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Collaboration between:  Thora H Arnardottir & Brynja Gudnadottir

Project assistant: Soley Sara Eiriksdottir

This project is supported by:

  • The Hub for Biotechnology in the Built Environment

  • Design Council Iceland (Hönnunarsjóður).

  • Student Innovation Fund (Nýsköpunarsjóður Námsmanna) to employ a student to work with us. 

  • Women Entrepreneur grant in Iceland towards a business plan.

  • 1st call of the WORTH II Partnership Project, funded by the European Commission under COSME, the EU Programme for the competitiveness of Small and Medium-sized Enterprises.

  •  Developmental Seed Fund (Fræ).

  • GURU Research and Events Award, Newcastle University. 

The BioTiles project is a collaboration between Thora Arnardottir and Brynja Gudnadottir that aims at developing biocomposite tiles from bacterial biomineralization in bespoke casts hosting Icelandic volcanic sand for a live build project, first of its kind, eco-house in a national park in Iceland. 

Cities are suffocating. According to the UN, the construction industry accounts for almost 40% of annual CO2 emissions.  We believe that a shift away from the standard processes, materials and perspectives characterising the building industry is necessary to change this situation and empower local communities to cultivate their environments rather than build on them and at their expense. This project, combining microbiology and design, proposes to develop a solution that mobilises locally sourced materials for the on-site production of interior wall tiles. Using volcanic materials, which are extremely light and easily found in the Icelandic landscape, our project aims at developing bespoke moulds to cast tiles that blend in with the local landscape with the aid of a natural process that does not require high heat or high energy. This process is called biomineralization and occurs thanks to the action of bacteria capable of binding sand-sized particles into materials similar to sandstone. While the majority of the construction materials deployed in Iceland are imported, our project proposes a scalable, local solution for a global problem.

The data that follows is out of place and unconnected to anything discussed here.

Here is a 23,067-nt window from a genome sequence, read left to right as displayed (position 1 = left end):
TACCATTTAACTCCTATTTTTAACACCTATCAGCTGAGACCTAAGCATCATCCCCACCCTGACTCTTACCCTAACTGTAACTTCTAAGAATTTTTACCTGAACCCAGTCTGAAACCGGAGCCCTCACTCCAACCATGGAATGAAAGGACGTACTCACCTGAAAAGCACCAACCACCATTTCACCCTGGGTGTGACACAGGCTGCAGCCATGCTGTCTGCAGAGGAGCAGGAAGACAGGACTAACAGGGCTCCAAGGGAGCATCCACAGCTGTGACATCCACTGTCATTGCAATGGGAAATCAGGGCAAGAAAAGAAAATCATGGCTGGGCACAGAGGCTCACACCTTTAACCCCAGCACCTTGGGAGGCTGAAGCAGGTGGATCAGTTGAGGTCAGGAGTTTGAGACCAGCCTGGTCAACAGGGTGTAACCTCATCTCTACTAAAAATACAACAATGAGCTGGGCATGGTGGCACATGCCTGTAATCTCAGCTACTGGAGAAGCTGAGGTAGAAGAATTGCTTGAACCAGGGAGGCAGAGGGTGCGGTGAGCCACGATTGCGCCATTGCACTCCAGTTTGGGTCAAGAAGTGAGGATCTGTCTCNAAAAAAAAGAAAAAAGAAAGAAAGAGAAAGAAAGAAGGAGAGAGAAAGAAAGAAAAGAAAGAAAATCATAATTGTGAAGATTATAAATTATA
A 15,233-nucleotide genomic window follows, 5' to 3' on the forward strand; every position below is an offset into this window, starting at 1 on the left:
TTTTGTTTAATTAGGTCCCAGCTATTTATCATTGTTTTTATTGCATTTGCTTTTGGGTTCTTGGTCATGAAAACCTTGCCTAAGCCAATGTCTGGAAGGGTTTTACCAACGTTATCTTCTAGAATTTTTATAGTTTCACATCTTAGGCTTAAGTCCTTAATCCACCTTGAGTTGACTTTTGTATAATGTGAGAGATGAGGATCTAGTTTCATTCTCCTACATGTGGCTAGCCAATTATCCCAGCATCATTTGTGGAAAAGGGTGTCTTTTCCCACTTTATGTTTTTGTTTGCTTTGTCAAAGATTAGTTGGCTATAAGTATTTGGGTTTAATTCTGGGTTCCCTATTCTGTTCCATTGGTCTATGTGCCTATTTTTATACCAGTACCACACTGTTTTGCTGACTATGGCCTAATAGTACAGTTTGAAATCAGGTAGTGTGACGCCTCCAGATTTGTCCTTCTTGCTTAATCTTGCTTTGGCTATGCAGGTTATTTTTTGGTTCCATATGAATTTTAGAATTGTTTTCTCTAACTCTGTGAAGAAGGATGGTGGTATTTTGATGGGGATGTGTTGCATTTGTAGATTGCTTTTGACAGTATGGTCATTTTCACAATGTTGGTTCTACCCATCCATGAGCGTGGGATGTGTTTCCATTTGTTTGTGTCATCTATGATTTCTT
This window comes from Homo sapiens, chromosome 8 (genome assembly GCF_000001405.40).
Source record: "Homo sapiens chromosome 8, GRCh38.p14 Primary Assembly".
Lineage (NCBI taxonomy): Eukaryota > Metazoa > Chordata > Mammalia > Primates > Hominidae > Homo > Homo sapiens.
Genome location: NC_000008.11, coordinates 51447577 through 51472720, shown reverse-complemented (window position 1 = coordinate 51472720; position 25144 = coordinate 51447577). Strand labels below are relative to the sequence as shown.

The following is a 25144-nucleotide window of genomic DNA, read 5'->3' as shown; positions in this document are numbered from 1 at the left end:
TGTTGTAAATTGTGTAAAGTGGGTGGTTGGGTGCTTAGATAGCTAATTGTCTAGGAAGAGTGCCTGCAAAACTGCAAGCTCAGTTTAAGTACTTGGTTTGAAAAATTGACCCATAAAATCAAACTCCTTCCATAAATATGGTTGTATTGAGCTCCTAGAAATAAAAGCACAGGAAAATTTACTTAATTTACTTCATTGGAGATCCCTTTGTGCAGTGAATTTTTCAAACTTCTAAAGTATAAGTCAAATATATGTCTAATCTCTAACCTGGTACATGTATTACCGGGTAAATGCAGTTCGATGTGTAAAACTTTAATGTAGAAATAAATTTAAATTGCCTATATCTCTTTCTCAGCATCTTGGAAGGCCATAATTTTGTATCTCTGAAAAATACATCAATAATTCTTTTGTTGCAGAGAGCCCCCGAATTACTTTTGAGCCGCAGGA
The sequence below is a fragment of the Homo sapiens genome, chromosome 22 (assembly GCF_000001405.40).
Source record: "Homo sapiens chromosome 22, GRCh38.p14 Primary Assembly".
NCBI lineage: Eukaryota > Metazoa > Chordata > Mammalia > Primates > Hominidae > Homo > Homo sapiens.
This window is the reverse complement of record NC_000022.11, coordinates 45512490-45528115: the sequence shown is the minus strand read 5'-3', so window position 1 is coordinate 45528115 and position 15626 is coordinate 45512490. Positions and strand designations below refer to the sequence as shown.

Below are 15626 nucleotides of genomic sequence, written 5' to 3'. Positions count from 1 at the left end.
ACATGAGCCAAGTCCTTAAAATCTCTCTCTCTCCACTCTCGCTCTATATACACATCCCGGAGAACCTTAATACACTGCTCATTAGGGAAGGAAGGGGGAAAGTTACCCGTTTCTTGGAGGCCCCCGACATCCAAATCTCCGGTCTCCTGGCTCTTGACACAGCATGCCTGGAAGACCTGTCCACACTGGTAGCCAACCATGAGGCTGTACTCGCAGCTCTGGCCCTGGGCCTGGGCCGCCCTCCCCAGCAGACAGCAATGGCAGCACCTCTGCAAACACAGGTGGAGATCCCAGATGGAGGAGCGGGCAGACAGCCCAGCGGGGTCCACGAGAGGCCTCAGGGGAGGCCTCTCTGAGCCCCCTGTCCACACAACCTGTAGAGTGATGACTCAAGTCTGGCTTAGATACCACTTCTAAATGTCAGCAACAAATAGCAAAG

This project builds on over five years of Thora´s research experience in which she has established a method for microbial casting which enables an even distribution of bacteria, nutrients and reactants through a cast as a prototype system which is robust and repeatable and capable of being deployed in a commercial setting using a cement-free, low-energy input process.


(2022) BioTiles project presented at the Climate Literacy Emergency Workshop, School of Architecture, Planning and Landscape, Newcastle University.

(2022) Developing bio titles from sand and bacteria. Interview in Frettabladid